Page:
Vanity projects like the cable car, the new Routemasters and the whole team at TfL who are still working on the fantasy island airport in the Thames Estuary which the Government has made clear is not going to happen.
It has to stop.
And with me as Mayor, it will.
I have real plans to change things up at TfL.
Firstly, on day one of my Mayoralty, I will order a root and branch review of TfL’s organisational structure.
Looking at every corner of the organisation - from the senior management team downwards.
We’ll identify waste and replication to find new savings and make it more effective.
Secondly, I’ll order a forensic review of the TfL business plan to go through all future projects with a fine toothcomb.
Only those projects which truly benefit Londoners will be pursued.
And I’ll ensure that there are no more wasteful vanity projects left over from the Boris years.
Thirdly, I’ll reshape TfL’s board.
It needs to better reflect London’s diversity, and the interests of Londoners.
There are 16 people on the board of TfL. Thirteen of them are white men.
It only has three women on it. That’s less than one in five.
Yet women face specific challenges on our transport network that are not currently being addressed.
I was appalled by the recent decision by British Transport Police to scrap the sexual violence unit.
Reports of sexual offences on the Underground almost tripled over the last five years.
As Mayor I’ll take this problem seriously and act to ensure that women are safe and feel safe on the tube and on our buses and trains.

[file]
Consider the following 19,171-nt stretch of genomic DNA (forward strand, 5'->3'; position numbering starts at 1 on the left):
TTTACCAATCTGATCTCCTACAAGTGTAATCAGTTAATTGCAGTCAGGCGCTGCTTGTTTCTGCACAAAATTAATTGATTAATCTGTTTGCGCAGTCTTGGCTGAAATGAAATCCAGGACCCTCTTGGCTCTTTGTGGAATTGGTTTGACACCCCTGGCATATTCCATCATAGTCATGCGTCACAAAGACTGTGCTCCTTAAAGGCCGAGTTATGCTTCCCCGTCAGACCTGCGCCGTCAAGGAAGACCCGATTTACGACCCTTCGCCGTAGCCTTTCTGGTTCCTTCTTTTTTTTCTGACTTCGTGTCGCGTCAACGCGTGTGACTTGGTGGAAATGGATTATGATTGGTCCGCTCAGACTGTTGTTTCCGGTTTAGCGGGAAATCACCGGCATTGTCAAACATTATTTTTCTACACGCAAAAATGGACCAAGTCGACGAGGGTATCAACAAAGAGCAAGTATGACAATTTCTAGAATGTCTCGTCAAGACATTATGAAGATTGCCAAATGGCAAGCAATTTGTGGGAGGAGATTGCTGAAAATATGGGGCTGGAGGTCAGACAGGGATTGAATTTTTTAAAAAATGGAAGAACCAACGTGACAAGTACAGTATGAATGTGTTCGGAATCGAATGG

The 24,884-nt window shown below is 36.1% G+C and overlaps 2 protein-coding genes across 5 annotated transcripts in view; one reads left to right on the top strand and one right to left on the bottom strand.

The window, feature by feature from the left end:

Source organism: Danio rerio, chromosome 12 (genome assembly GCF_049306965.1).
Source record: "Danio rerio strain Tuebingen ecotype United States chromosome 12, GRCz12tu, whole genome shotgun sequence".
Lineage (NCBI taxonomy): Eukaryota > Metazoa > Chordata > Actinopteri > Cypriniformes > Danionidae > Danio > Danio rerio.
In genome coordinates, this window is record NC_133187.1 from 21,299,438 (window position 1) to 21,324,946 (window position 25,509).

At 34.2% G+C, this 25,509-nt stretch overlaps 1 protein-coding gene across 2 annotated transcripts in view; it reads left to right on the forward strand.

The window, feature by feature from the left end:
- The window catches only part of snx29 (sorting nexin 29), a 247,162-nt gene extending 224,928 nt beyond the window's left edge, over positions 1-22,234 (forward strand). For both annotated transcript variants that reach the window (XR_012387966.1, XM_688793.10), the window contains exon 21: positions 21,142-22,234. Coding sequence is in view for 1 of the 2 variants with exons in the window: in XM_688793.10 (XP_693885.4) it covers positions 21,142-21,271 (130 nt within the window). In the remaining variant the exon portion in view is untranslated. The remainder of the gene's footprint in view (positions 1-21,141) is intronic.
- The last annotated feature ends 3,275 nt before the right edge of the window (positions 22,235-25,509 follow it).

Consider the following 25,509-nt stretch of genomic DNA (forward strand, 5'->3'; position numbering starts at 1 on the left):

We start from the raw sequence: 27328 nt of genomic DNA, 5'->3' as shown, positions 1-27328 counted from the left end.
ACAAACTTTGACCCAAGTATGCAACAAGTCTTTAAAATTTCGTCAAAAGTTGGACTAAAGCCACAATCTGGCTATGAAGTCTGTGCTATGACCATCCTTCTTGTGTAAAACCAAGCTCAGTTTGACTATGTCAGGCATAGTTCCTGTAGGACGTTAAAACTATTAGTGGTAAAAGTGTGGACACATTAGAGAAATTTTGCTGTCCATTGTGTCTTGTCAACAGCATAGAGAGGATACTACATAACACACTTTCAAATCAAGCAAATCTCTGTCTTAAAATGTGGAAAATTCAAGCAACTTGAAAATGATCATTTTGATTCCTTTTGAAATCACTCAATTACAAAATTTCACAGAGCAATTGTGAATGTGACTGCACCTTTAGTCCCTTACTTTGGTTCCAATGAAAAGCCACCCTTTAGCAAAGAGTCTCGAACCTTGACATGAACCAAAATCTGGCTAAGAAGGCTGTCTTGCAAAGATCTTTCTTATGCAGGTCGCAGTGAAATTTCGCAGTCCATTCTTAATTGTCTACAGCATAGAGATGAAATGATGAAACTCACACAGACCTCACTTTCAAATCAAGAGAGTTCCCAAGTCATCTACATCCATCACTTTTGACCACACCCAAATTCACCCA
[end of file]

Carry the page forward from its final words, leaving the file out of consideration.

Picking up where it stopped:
And I’ll ensure a more representative board at TfL that effectively represents the needs of business, communities and the transport sector, with the expertise needed to deliver the transport system London needs.
But as well as stopping waste, we must create new funding streams to help to pay to keep Londoners fares down.
We can be put the surplus land that TfL owns to better use – keeping the freehold whilst building the genuinely affordable homes Londoners need to buy and rent.
A revenue stream for TfL and homes for Londoners – a win win.
And I’m proud that we have a system which is the envy of other cities around the world.
Even now, TfL is being approached to provide advice and guidance elsewhere.
We should be selling that advice and guidance - and using the proceeds to keep fares down here.
And we can go further still – TfL should be managing and developing transport services in other towns and cities - from running buses to providing engineering expertise – with every penny raised used to keep fares down at home.
But that is by no means the limit of my ambition.
I have real plans to make London an easier and safer city in which to cycle.
To tackle air pollution and take a lead on fighting climate change.
To reduce congestion and keep our roads running.
To make London a better city for pedestrians.
To move London’s bus fleet to being electric.
To improve how we manage our waterways.
And much, much more.
Now some people say it’s not possible to have a transport system that is both modern and affordable.
I completely disagree.
We can freeze fares while continuing the investment needed to modernise the transport system.
While building the new tube and rail lines we need and increase capacity.
Even Mike Brown, the TfL commissioner, has himself said that my plans are deliverable.
It’s only the Tories who want to keep increasing fares.
I’ll use my experience, and my values, to deliver the modern AND affordable transport system that Londoners need.
I’ll be the bus driver’s son who makes commuting more affordable.
And I’ll be a Mayor for all Londoners.